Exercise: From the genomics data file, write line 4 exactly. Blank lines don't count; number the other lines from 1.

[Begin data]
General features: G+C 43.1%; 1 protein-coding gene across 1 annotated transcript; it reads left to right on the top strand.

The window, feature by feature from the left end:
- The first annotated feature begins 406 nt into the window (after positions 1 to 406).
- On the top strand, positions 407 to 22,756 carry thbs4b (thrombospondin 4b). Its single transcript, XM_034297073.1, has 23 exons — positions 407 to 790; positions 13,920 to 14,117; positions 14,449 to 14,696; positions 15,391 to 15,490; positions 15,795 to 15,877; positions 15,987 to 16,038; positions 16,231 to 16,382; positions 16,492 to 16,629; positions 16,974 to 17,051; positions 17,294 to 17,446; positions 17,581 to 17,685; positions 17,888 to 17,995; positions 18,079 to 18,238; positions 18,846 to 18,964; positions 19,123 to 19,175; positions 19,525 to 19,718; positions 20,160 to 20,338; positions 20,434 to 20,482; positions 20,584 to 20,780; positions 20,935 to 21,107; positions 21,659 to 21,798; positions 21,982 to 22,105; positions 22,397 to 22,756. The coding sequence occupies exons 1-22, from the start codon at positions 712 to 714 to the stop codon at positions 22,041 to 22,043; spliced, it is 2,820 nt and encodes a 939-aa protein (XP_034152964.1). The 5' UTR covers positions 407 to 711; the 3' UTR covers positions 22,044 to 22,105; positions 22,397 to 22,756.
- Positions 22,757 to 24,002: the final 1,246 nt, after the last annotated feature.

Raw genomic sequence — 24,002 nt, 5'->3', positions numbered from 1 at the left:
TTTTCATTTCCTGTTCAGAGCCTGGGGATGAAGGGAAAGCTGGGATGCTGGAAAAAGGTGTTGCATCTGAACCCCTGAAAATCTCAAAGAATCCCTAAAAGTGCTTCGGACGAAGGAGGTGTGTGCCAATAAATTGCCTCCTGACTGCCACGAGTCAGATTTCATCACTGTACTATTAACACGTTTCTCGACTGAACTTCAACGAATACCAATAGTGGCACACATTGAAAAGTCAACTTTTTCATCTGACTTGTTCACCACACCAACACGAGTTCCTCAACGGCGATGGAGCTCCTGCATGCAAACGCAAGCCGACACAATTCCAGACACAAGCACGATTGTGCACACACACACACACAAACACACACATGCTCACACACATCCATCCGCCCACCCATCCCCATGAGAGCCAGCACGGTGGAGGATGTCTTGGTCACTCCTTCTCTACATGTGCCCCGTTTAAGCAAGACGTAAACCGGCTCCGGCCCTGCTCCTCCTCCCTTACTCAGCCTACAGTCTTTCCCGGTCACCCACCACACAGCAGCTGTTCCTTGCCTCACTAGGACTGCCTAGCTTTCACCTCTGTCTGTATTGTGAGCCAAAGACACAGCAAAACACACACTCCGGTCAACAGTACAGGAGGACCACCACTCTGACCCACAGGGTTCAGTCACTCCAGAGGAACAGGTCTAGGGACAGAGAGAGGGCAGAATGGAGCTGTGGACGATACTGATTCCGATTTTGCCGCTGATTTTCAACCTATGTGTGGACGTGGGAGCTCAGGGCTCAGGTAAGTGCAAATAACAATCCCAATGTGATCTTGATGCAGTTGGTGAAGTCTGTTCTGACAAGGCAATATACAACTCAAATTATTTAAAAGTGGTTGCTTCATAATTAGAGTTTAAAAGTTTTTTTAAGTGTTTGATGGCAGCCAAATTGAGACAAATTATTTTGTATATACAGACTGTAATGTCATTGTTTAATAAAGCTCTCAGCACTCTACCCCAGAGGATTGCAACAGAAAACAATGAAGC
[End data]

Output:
- On the top strand, positions 407 to 22,756 carry thbs4b (thrombospondin 4b). Its single transcript, XM_034297073.1, has 23 exons — positions 407 to 790; positions 13,920 to 14,117; positions 14,449 to 14,696; positions 15,391 to 15,490; positions 15,795 to 15,877; positions 15,987 to 16,038; positions 16,231 to 16,382; positions 16,492 to 16,629; positions 16,974 to 17,051; positions 17,294 to 17,446; positions 17,581 to 17,685; positions 17,888 to 17,995; positions 18,079 to 18,238; positions 18,846 to 18,964; positions 19,123 to 19,175; positions 19,525 to 19,718; positions 20,160 to 20,338; positions 20,434 to 20,482; positions 20,584 to 20,780; positions 20,935 to 21,107; positions 21,659 to 21,798; positions 21,982 to 22,105; positions 22,397 to 22,756. The coding sequence occupies exons 1-22, from the start codon at positions 712 to 714 to the stop codon at positions 22,041 to 22,043; spliced, it is 2,820 nt and encodes a 939-aa protein (XP_034152964.1). The 5' UTR covers positions 407 to 711; the 3' UTR covers positions 22,044 to 22,105; positions 22,397 to 22,756.